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Deliberative Democracy: A Classical Antidote to Democracy’s Modern Ills

Posted by on Monday, April 19, 2021 in Papers.

by Graham Allen, Visiting Professor of Politics, King’s College London

ThemeTo Keep the Republic: Strengthening Democratic Principles at Home and Abroad 

Summary: The gears of democracy seemingly have seized up on both sides of the Atlantic, with members of Congress and Parliament unable to abandon entrenched partisan positions to forge legislative solutions. Deliberative democracy, a method of eliciting specific and informed policy recommendations from the general public, has proven effective in breaking legislative logjams. Rooted in the democratic traditions of ancient Athens, deliberative democracy can inject new lifeblood into the seemingly ossified political systems of Western democracies. 

Democracy is about the reconciliation of views. The deliberate separation of powers and parties in a democratic system establishes and formalizes a permanent structure of conflict. In theory, this tension is resolved through legislative processes engineered to elicit compromise. Unfortunately, in recent years, the gears of democracy have seized up on both sides of the Atlantic. 

Whether wrestling with the transformational changes required by Brexit or seeking solutions for America’s epidemic of gun violence, members of Parliament and Congress all too often revert to oppositionism as a default position when faced with complex policy decisions.  

As a former member of Parliament, I know that it is much easier to dig into your comfort zone and say ‘No’ than it is to engage with political opponents.

As a former member of Parliament, I know that it is much easier to dig into your comfort zone and say “No” than it is to engage with political opponents. Elected officials seem often to be rich in brilliant policy solutions but paupers when it comes to having effective processes to move them forward. By developing informed recommendations through an organized deliberative democratic process, the proverbial man and woman in the street can aid their representatives who, in the words of presidential historian Jon Meacham, all too often find themselves “trapped by base-driven incentives.”[1] Unlike those of their elected representatives, citizens’ viewpoints have not been distorted by the withering heat of the daily political inferno and petty party feuds, and deliberative democracy represents an emerging method of harnessing their collective wisdom that may prove effective in breaking legislative logjams.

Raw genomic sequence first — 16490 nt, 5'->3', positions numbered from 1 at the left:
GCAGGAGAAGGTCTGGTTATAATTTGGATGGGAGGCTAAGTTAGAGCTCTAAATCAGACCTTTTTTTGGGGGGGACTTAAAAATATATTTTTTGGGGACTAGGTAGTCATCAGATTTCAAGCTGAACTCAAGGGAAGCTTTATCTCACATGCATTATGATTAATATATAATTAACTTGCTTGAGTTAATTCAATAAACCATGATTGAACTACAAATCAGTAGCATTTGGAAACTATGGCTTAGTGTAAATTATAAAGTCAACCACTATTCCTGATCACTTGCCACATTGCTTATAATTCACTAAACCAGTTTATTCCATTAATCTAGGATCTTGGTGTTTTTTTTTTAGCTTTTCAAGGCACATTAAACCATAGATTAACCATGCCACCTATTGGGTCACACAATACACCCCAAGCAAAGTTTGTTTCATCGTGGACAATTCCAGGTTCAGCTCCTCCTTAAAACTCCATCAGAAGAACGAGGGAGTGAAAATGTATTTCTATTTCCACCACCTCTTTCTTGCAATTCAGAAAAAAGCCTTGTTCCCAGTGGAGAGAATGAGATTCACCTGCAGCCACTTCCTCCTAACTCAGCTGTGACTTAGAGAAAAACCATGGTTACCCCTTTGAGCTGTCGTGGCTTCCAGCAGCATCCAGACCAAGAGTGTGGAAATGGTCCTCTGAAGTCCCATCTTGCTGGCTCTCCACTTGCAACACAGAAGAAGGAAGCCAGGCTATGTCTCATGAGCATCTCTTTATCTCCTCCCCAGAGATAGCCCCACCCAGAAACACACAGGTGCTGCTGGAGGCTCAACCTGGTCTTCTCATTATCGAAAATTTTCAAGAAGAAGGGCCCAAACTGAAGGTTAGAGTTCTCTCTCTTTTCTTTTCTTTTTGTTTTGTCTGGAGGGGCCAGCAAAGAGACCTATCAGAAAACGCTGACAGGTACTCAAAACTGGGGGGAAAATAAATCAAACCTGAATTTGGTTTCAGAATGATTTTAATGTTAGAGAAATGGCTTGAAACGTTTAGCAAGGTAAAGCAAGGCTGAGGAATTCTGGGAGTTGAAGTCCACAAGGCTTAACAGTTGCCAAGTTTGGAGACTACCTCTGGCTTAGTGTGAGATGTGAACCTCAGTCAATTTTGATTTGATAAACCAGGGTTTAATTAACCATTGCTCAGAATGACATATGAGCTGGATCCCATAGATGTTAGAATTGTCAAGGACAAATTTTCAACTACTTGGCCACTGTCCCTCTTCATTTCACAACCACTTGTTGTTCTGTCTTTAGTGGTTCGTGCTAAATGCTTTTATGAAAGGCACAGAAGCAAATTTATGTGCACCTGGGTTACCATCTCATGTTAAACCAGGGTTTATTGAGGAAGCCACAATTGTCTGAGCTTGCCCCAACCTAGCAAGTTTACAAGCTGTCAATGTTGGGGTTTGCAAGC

Deliberative democracy is a compliment to—and not a competitor with—modern representative democracy as practiced in the U.S., the U.K. and around the worldThe deliberative democratic process begins with selecting random but representative microcosm of a community that is charged to meet, discuss and propose a path forward from a long-standing policy stalemate. Most often, such efforts take the form of a citizens assembly, and they also have been referred to as “deliberative mini-publics.”[2] Whatever the name, their superpower is the ability to inject new lifeblood into the seemingly ossified political systems of Western democracies.

Importantly, deliberative democracy does not mean bypassing duly elected representatives and subjecting everything to a plebiscite. Likewise, it is not simply commissioning a series of public opinion polls and enacting whichever plan polls highest. Instead, a deliberative democratic process entails convening and investing in a cohort of willing citizens and asking them to deliberate, discuss and propose solutions to a specified policy conundrum.  

Legislators are then free to adopt, amend or even abandon the recommendations, but this “bottom up” solution may provide practical political cover to elected officials who are constrained by the baggage and prejudices of the political party structures endemic in the US and the UK systems. Rather than being labeled (and in some cases libeled) as “Liberal” or “Conservative” ideas from the outset, the policy outputs from a deliberative democratic process are not immediately tarred with customary partisan descriptors. Therefore, legislators are free to debate and discuss plans supplied by thoughtful citizens without raising the hackles of party leaders or loyalists who would cry that support for those plans represents concession or capitulation to the other side. 

The partisan baggage immediately attributed to any proposed plan is not the product of today’s polarized political environment. In the past, Congress and Parliament have tried to end run around entrenched partisan positions by appointing all manner of “blue ribbon” commissions, including the National Commission on Fiscal Responsibility and Reform (better known as “Simpson-Bowles”) created by President Barack Obama in 2010 to forge a bipartisan solution to swelling federal deficits. Likewise, in the U.K., numerous past attempts to reform or memorialize our settlement have always foundered in spite of special commissions or expert committees.[3] However, unlike these stillborn solutions, a plan produced through a deliberate democratic process is not subject to typical populist complaints of being hatched by political elites in Washington or Westminster, by technocrats ensconced in Brussels or by denizens of the academy/university/think tank industrial complex.  

Conducted correctly, the deliberative democratic process yields “democracy in good conditions,” according to Stanford Professor James Fishkin, who directs that university’s Center for Deliberative Democracy. This means providing time, space and likely even compensation to participants. The convening authority should expect to absorb travel and accommodation costs and stand ready to supply fact experts (if requested by participants). Additionally, participants should expect to set aside their smart phones and engage in thoughtful deliberations after receiving some initial instruction from professionals steeped in the science of consensus building and productive dialogue.